The same messenger appeared later, paying Mozart the sum requested plus a note promising a bonus at the work’s completion.
He started composing the work upon his return from Prague.
He fell ill while writing the work
He told Constanze “I am only too conscious…my end will not be long in coming: for sure, someone has poisoned me! I cannot rid my mind of this thought.”
Constanze thought that the Requiem was overstraining him; she called the doctor and took away the score.
On the day of his death he had the score brought to his bed.
The messenger took the unfinished Requiem soon after Mozart’s death.
Constanze never learned the commissioner’s name.
This account, too, has fallen under scrutiny and criticism for its accuracy. According to letters, Constanze most certainly knew the name of the commissioner by the time this interview was released in 1800.[8] Additionally, the Requiem was not given to the messenger until some time after Mozart’s death.[7] This interview contains the only account from Constanze herself of the claim that she took the Requiem away from Wolfgang for a significant duration during his composition of it.[7] Otherwise, the timeline provided in this account is historically probable. However, the most highly accepted text attributed to Constanze is the interview to her second husband, Georg Nikolaus von Nissen.[7] After Nissen’s death in 1826, Constanze released the biography of Wolfgang (1828) that Nissen had compiled, which included this interview. Nissen states:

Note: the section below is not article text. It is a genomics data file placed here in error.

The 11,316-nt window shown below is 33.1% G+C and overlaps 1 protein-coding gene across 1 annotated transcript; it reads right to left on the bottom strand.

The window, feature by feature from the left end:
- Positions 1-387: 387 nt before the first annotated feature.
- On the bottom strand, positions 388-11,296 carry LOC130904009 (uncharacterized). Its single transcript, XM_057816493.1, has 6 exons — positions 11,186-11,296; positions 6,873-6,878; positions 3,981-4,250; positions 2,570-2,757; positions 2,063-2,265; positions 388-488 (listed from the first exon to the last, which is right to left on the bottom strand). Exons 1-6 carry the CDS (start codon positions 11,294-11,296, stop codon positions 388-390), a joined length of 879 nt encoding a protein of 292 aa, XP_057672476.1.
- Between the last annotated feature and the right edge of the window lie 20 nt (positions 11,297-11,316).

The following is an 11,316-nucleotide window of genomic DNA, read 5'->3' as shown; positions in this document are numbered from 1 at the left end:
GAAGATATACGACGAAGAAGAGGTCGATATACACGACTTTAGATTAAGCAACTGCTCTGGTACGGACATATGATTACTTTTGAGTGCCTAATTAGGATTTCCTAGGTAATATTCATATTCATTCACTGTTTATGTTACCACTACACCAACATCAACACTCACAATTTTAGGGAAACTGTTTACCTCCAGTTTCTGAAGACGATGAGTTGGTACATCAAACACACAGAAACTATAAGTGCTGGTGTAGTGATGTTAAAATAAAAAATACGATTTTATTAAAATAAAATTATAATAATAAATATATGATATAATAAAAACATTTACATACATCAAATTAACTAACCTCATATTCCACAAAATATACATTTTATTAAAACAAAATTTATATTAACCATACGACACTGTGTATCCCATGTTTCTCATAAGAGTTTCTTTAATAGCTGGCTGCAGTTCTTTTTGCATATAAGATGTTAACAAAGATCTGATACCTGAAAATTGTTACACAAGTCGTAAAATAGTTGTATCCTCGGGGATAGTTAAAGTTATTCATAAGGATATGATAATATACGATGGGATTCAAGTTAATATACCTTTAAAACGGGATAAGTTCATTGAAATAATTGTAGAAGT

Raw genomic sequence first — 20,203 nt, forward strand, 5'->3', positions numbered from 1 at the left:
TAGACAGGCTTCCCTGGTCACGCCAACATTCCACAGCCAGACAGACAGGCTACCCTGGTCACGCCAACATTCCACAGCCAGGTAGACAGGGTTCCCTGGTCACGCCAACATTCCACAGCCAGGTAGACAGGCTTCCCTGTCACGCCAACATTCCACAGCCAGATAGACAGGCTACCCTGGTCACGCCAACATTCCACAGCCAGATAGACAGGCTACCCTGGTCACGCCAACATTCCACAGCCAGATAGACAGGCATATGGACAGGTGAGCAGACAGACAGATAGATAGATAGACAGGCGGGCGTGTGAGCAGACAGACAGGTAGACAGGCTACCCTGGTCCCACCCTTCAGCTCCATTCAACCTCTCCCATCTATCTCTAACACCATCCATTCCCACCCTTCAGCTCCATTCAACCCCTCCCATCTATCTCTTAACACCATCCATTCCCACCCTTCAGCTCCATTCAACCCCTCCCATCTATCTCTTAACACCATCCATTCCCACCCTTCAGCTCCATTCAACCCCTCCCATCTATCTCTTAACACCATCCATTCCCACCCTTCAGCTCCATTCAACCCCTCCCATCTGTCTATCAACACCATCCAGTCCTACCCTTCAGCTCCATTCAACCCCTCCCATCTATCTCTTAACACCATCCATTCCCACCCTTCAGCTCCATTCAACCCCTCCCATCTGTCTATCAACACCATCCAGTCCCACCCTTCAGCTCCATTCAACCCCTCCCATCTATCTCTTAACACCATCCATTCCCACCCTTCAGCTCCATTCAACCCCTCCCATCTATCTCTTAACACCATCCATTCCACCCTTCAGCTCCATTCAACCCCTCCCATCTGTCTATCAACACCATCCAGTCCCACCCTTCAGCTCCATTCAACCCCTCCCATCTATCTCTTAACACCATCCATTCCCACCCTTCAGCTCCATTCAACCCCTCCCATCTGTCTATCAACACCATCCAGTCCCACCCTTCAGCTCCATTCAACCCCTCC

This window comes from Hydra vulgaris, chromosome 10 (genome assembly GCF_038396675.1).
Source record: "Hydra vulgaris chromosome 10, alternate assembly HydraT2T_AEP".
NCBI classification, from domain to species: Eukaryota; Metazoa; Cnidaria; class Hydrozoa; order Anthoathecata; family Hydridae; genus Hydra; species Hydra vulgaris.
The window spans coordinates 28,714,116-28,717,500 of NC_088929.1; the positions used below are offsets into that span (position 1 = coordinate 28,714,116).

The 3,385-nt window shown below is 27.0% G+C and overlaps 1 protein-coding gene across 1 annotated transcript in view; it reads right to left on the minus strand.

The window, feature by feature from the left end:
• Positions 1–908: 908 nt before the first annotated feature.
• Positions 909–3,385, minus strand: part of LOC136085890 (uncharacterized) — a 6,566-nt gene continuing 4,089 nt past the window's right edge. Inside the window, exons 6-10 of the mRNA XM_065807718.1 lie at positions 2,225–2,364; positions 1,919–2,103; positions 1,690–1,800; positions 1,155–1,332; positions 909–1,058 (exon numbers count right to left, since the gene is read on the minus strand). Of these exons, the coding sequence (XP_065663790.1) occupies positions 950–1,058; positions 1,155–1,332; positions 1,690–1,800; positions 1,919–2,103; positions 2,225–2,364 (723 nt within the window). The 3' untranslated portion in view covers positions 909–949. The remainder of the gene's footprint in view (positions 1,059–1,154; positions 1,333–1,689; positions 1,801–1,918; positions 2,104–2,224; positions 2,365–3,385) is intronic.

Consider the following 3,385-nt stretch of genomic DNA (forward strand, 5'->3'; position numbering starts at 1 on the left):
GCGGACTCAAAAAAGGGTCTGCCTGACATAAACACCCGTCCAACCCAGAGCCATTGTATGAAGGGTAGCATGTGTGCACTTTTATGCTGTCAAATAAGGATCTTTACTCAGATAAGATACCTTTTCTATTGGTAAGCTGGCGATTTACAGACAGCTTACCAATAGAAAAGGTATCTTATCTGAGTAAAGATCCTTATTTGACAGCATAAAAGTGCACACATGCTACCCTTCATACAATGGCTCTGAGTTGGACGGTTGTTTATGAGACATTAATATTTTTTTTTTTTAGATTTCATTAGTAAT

Mozart received the commission shortly before the coronation of Emperor Leopold and before he received the commission to go to Prague.
He did not accept the messenger’s request immediately; he wrote the commissioner and agreed to the project stating his fee, but urging that he could not predict the time required to complete the work.
The same messenger appeared later, paying Mozart the sum requested plus a note promising a bonus at the work’s completion.
He started composing the work upon his return from Prague.
The Nissen publication lacks information following Mozart’s return from Prague.[7]